Hampstead’s boss Ed Hall was so impressed by Stephen Karam’s play The Humans that he wanted to direct it himself. Instead, thanks to a stunning series of accidents, he was able to bring the original Tony award-winning production from Broadway to London. And here it is, directed by Joe Mantello.
It’s a family drama, which opens with Dad and Mom, in their sixties, arriving for Thanksgiving at a dingy New York apartment occupied by their daughter Brigid and her fiancé Richard. All the characters are heavily scarred by life. Richard, aged 38, hasn’t yet completed his sociology degree because he suffers from severe depression (possibly triggered by his subject choice, although the writer isn’t cynical enough to make such a cheap crack). Brigid is a dole cheat who moonlights as a waitress and harbours an impossible dream of becoming an orchestral composer. Her sister Aimee is a jilted lesbian with Crohn’s disease whose sick-leave absences are about to terminate her career. Dad has cashflow problems after a botched property deal. And Mom is a podgy drudge who gives round-the-clock care to ‘Momo’, a granny-on-wheels with Alzheimer’s, whose susceptibility to hysterical fits provides an element of unpredictable combustibility. What redeems these losers is the deep bond of love between them.
The play is fun to watch as they jabber away, affectionately mocking each other’s shortcomings. Best moment: Dad takes a pop at mopey Brigid for eating superfoods. ‘If you’re so depressed why do you want to live longer?’ But the play’s negativity and pessimism seem contrived. Has nobody told these self-pitying duffers that simply living in Manhattan is a stroke of colossal good fortune? The play’s portentous title suggests that the writer has an important message that we earthlings should heed with gratitude and humility. And the message is that the only destinies available to modern Americans are unemployment, sickness, bankruptcy, infidelity, jail, despair and death. Perhaps the producers should tape a cyanide pill to the sleeve of the programme.
At the climax of the second half a character makes a Big Confession, which feels very stagey. Had this revelation come earlier, the play would have benefited from more internal tensions and the playwright might have managed without the device of the demented granny to create surprises at random moments. (By the way, the gaga gran is a dreadful role to give an experienced actress. The Arts Council should introduce a cap on dementia-affected female parts in subsidised theatres.) The play ends with a long and symbolic scene in which a character staggers around in the dark sobbing noisily while fumbling with a broken lamp. That’s pushing it too far. An American crying over a light bulb? Neil and Buzz would be ashamed. The play will gratify those with a taste for sentimental family soap operas but it reminded me of Noël Coward’s response to Death of a Salesman: ‘A celebration of mediocrity’.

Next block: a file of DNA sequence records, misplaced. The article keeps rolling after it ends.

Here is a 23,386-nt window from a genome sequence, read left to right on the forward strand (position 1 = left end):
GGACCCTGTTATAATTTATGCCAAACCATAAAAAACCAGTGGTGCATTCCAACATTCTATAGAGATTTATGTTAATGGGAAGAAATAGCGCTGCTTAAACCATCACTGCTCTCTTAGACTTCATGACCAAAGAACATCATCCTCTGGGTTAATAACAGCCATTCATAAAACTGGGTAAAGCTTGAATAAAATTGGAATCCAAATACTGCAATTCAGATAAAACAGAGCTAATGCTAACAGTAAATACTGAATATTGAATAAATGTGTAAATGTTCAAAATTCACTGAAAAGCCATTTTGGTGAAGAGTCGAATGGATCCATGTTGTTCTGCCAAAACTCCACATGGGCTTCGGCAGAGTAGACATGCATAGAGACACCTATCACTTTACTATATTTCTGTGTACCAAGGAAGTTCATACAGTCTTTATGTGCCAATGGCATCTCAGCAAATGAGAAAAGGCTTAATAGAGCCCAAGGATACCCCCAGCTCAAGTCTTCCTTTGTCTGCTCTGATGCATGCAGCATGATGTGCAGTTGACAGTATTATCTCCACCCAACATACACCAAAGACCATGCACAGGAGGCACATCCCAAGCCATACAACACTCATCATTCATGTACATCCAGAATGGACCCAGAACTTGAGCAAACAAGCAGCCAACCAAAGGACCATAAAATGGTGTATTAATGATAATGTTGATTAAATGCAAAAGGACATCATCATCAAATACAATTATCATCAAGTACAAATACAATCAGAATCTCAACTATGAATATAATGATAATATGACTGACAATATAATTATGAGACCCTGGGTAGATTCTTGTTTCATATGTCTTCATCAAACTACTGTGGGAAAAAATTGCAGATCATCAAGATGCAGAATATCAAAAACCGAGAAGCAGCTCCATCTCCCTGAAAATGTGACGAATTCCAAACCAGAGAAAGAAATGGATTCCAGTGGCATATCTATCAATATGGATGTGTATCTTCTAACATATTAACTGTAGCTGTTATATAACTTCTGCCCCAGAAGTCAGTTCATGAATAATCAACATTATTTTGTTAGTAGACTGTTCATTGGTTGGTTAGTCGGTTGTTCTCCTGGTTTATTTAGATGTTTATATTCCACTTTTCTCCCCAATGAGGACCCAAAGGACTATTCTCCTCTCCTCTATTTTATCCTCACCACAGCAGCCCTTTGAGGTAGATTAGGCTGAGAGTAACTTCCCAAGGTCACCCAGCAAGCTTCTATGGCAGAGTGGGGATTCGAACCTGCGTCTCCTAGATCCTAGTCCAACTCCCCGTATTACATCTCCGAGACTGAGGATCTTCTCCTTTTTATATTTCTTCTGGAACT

The confusingly titled Dance Nation sounds like a movie or a nightclub but it’s a drama about American ballet competitions. All the expected details are here: a pushy mom, a camp dance teacher and a troupe of bickering 13-year-old divas. The dance teacher creates a pretentious show celebrating the life of Gandhi. The girl he casts in the lead role disappoints him so he creates a new part, the Spirit of Gandhi, to conceal his error and to improve the piece. The girls playing Gandhi and the Spirit become enemies but are compelled to treat each other with decency and affection because they’re involved in a joint enterprise.
This simple idea generates a wonderful piece of drama. The dialogue of the 13-year-olds — awkward, tender, respectful and yet sprinkled with unconscious malice — had me sighing with admiration. It felt more like overheard conversation than professionally crafted rhetoric. Aside from their rehearsals, the girls are preoccupied with boys, penises, marriage, sex, and with developments of their bodies that they explore in the bathroom using mirrors and probes. The frankness of these descriptions is eye-watering and sometimes needlessly coarse.
The show’s director, Bijan Sheibani, has wisely cast adults to play the young teenagers and this spares us the discomfort of watching 13-year-olds exchanging semi-pornographic speeches. Parents of teenage girls might consider this show as a family outing. Be warned. You’ll find yourselves and your daughters squirming with embarrassment. Send the girls alone. There are some great performances here. Miranda Foster is brilliant as the furious and embittered mother. Karla Crome communicates the guileless simplicity of Amina, the star ballerina. And Ria Zmitrowicz, a performer of exceptional versatility, captures the confused frustrations of her rival and manages to give her ballet technique a flavour of inadequacy. She dances to a very high level while also signalling that she lacks the sincerity and excellence of the true star.
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